The message of Christmas is simple.  Something is happening.  God is moving.  Are you paying attention?
When Zechariah received the news that his child was to be born, he immediately recognized the activity of God in the sign and he made a move.  
“Blessed be the Lord God of Israel, for he has visited and redeemed his people and has raised up a horn of salvation for us in the house of his servant David, as he spoke by the mouth of his holy prophets from of old (Luke 1:68-70).”
Christmas is a signal.  The Son of God has been born.  The Word has become flesh and dwelt among us.  God is up to something.  Make no mistake, a lane of history and prophecy is moving.  Zechariah realized that Israel had been stuck in a dark intersection of their nation’s history for centuries.  But now it was time to make a move.  Zechariah was watching.  The signal was happening.  He was responding.
There is a real sense in which we have grown unfamiliar with Christmas.  Unfamiliar with Christmas?  How can this possibly be true?  We are a few days past the inauguration of the season, Black Friday . . . or perhaps Black Thursday Evening as it seemed to be this year.  We have digi-shopped cyber-Monday.  On the horizon is a tight schedule of Christmas parties, plays, and gatherings.  There are cards to write and family pics to be printed.  And who can forget the shows?  There is a certain regimen of Christmas movies that must be watched for Christmas to be Christmas.  
I will be the first to admit, I enjoy all of these things in this annual season.  But I will also be the first to admit, these are distractions to what is really happening.  If being busy with holiday themed activities defines your Christmas, you are watching your smartphone in the intersection and you will soon be left alone in the dark.  You are missing the signal.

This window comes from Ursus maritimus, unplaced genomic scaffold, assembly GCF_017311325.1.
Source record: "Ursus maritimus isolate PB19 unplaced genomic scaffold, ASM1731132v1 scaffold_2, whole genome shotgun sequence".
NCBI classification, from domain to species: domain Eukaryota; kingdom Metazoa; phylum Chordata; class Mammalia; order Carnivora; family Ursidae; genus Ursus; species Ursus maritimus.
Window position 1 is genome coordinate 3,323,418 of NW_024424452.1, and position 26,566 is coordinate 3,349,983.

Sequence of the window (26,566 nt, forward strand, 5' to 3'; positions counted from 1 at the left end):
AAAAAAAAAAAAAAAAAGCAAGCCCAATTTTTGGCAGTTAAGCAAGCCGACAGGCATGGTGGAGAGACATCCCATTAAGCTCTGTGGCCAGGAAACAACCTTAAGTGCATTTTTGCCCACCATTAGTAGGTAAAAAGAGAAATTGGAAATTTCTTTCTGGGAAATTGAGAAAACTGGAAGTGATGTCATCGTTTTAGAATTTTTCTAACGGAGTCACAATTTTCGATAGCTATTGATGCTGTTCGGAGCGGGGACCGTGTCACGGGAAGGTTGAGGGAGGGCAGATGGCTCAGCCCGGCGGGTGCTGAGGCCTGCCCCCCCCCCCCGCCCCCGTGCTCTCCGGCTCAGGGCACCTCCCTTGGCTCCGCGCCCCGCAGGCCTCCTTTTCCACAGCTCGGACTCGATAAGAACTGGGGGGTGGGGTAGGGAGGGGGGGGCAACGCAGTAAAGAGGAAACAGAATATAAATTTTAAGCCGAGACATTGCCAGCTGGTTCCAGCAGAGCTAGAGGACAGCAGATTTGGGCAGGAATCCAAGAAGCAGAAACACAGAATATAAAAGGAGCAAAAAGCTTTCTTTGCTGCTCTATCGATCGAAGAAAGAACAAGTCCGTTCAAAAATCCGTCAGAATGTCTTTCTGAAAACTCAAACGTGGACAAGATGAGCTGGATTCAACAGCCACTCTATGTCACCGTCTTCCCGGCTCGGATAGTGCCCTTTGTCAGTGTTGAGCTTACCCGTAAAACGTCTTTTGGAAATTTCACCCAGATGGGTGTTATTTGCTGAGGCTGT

Christ’s birth is the signal of a new season of salvation history.  Christmas is the green light of Biblical prophecy that tells us that we are now in the season in which He comes.  True, He was born.  As important of a message as the birth of Christ is in Christmas, it is not the only one.  The full message of the season is that He is coming again.
His birth identifies Jesus as the Messiah.  His death, burial and resurrection is the inauguration of a season of time in which more dead things, situations, and people will live again.  This is the season in which people are saved because Christ has come.  This is the season in which God pours out His Spirit and gathers for Himself a people for the sake of His Son.  
Zechariah recognized the signal.  “God . . . has visited and redeemed His people and has raised up a horn of salvation for us (Luke 1:68-69).”  
Christmas is not merely a holiday, it is time to make a move.  In this season of time God has signaled that it is time for repentance from sin and faith in Jesus Christ as Lord.  The commercial Christmas season is filled with pleasant distractions, but the Biblical message of Christmas is about paying attention to the right thing – we need to be forgiven for our sins (Luke 1:77).  

Zechariah was waiting and watching.  When the signal came, he saw it and made a move.  Christmas inaugurates the season in which Jesus comes.  Are you watching and waiting?  Are you ready to make a move?